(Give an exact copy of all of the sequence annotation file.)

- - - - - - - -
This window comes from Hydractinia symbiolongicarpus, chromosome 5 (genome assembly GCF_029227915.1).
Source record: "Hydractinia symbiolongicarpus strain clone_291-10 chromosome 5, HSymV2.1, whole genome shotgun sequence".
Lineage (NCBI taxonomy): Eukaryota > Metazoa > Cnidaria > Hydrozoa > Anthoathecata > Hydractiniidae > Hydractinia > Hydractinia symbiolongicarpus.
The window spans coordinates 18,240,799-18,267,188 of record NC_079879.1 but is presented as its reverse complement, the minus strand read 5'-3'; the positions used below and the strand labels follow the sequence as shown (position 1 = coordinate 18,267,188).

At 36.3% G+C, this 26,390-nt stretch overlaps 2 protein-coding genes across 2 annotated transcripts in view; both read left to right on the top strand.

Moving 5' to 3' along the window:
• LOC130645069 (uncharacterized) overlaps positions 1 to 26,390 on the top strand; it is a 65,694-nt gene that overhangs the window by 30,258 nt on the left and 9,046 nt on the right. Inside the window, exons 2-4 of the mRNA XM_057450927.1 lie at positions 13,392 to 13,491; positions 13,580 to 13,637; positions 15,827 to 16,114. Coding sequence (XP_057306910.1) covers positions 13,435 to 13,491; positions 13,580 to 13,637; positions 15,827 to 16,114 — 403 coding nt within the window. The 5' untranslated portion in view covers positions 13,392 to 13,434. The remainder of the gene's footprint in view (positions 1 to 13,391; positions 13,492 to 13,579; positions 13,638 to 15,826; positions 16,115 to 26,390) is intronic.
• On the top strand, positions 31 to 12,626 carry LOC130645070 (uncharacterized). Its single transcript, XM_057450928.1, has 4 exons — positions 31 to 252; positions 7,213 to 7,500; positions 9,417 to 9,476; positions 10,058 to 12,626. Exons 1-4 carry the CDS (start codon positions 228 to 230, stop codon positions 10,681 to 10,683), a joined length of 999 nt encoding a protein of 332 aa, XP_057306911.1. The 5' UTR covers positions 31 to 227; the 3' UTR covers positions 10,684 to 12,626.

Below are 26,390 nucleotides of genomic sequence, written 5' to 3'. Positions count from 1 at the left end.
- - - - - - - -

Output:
This window comes from Hydractinia symbiolongicarpus, chromosome 5 (genome assembly GCF_029227915.1).
Source record: "Hydractinia symbiolongicarpus strain clone_291-10 chromosome 5, HSymV2.1, whole genome shotgun sequence".
Lineage (NCBI taxonomy): Eukaryota > Metazoa > Cnidaria > Hydrozoa > Anthoathecata > Hydractiniidae > Hydractinia > Hydractinia symbiolongicarpus.
The window spans coordinates 18,240,799-18,267,188 of record NC_079879.1 but is presented as its reverse complement, the minus strand read 5'-3'; the positions used below and the strand labels follow the sequence as shown (position 1 = coordinate 18,267,188).

At 36.3% G+C, this 26,390-nt stretch overlaps 2 protein-coding genes across 2 annotated transcripts in view; both read left to right on the top strand.

Moving 5' to 3' along the window:
• LOC130645069 (uncharacterized) overlaps positions 1 to 26,390 on the top strand; it is a 65,694-nt gene that overhangs the window by 30,258 nt on the left and 9,046 nt on the right. Inside the window, exons 2-4 of the mRNA XM_057450927.1 lie at positions 13,392 to 13,491; positions 13,580 to 13,637; positions 15,827 to 16,114. Coding sequence (XP_057306910.1) covers positions 13,435 to 13,491; positions 13,580 to 13,637; positions 15,827 to 16,114 — 403 coding nt within the window. The 5' untranslated portion in view covers positions 13,392 to 13,434. The remainder of the gene's footprint in view (positions 1 to 13,391; positions 13,492 to 13,579; positions 13,638 to 15,826; positions 16,115 to 26,390) is intronic.
• On the top strand, positions 31 to 12,626 carry LOC130645070 (uncharacterized). Its single transcript, XM_057450928.1, has 4 exons — positions 31 to 252; positions 7,213 to 7,500; positions 9,417 to 9,476; positions 10,058 to 12,626. Exons 1-4 carry the CDS (start codon positions 228 to 230, stop codon positions 10,681 to 10,683), a joined length of 999 nt encoding a protein of 332 aa, XP_057306911.1. The 5' UTR covers positions 31 to 227; the 3' UTR covers positions 10,684 to 12,626.

Below are 26,390 nucleotides of genomic sequence, written 5' to 3'. Positions count from 1 at the left end.